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Illegal-dumping battle is turning in nature’s favor

A dumping site at 175 Brook Ave, Deer

A dumping site at 175 Brook Ave, Deer Park, June 5, 2014, where the district attorney's office is investigating and taking samples. Credit: Ed Betz

State officials have revved up their campaign against illegal dumping and we applaud them, especially their promise that this is only the beginning. Persistence is important in catching perpetrators.

A dragnet for trucks that carry waste conducted last week by the state Department of Environmental Conservation and police agencies uncovered nine illegal dump sites in the Hudson Valley. Next time, investigators might make similar discoveries on Long Island, where one potential dump site was found. In all, nearly 200 tickets for dumping and safety violations were given to more than 100 truck drivers. Hopefully, the sweeps eventually find nothing because illegal dumpers have been dissuaded.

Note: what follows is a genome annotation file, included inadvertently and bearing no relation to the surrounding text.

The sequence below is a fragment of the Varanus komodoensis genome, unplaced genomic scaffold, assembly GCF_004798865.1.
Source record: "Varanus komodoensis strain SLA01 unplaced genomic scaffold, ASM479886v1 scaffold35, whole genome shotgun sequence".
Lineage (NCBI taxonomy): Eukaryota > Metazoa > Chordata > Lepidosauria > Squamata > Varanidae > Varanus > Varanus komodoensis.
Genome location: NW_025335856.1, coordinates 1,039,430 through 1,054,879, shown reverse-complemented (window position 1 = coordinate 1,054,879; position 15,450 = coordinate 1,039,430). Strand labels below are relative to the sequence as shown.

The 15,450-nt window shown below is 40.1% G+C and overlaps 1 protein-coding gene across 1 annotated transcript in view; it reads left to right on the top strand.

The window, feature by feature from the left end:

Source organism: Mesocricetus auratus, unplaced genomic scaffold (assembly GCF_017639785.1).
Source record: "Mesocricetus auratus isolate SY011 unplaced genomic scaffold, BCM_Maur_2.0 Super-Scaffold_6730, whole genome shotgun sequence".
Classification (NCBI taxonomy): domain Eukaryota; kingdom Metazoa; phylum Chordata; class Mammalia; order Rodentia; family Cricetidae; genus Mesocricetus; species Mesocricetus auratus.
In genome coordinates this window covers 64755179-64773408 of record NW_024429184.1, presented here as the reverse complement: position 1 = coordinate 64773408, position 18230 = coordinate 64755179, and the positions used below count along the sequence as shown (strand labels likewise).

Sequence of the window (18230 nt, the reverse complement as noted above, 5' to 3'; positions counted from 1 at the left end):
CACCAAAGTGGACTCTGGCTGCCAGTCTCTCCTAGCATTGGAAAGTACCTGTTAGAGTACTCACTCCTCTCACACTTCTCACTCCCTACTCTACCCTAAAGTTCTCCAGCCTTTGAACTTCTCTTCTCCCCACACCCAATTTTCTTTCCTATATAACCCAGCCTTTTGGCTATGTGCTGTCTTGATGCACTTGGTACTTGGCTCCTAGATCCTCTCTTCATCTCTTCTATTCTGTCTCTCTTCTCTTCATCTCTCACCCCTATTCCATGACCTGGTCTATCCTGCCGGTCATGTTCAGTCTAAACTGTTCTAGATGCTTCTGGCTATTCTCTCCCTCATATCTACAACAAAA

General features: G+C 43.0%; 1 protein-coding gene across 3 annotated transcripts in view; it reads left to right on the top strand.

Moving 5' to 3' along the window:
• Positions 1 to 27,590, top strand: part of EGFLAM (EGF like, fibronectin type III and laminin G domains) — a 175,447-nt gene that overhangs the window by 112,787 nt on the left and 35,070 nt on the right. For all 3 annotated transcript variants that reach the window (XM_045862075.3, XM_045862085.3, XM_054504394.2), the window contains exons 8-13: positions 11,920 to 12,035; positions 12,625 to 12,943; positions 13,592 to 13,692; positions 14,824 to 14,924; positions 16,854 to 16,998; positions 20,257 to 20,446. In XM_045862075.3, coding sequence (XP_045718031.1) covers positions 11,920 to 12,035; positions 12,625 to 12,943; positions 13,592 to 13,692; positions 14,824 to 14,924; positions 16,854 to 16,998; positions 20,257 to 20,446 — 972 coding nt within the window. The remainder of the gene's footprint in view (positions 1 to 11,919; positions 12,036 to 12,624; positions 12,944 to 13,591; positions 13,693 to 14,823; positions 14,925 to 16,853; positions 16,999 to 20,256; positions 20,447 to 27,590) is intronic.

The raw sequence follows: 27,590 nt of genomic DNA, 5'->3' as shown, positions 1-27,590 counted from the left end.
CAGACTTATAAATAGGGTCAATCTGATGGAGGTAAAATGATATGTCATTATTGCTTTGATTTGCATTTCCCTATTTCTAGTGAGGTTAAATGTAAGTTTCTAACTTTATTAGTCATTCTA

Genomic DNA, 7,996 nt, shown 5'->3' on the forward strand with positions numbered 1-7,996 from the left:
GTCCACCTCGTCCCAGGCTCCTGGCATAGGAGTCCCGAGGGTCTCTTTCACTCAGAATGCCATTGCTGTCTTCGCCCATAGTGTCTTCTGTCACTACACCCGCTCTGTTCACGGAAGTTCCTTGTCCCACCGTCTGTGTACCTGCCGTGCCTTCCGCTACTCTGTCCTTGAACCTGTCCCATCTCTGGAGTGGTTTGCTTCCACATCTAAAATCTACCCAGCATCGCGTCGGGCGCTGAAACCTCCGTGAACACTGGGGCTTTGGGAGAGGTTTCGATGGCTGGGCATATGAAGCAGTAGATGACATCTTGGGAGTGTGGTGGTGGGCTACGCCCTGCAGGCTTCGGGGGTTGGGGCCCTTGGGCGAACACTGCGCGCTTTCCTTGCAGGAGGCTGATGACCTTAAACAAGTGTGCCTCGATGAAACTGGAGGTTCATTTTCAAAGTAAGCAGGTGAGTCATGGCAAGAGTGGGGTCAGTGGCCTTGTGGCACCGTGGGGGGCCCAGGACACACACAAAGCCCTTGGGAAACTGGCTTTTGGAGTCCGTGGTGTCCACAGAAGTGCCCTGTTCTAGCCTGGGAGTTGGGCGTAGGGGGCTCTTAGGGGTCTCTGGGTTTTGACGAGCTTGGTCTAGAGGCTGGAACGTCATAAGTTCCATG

Long Island, whose sole-source aquifer exacerbates concerns about contaminants and toxic waste, has been plagued recently by illegal dumping in Brentwood, Central Islip, Deer Park, Islandia, Melville and Coram. The principal source of the problem is New York City, where a construction boom is creating huge amounts of debris and unscrupulous carters try to avoid paying fees associated with proper disposal.

The DEC hopes to change that behavior. Its checkpoints, like the two it set up on the Long Island Expressway, are intended to uncover the network behind the scourge of illegal dumping, and map out routes and sites. But just as important as these high-profile actions is the agency’s ongoing work to revise its waste disposal regulations. Its final revision will be released this spring, with adoption slated for the fall. The new rules must have the strongest possible system for tracking debris from where it’s generated to where it’s disposed.

The fight against illegal dumping has shifted to a higher gear. Keep the pedal down.— The editorial board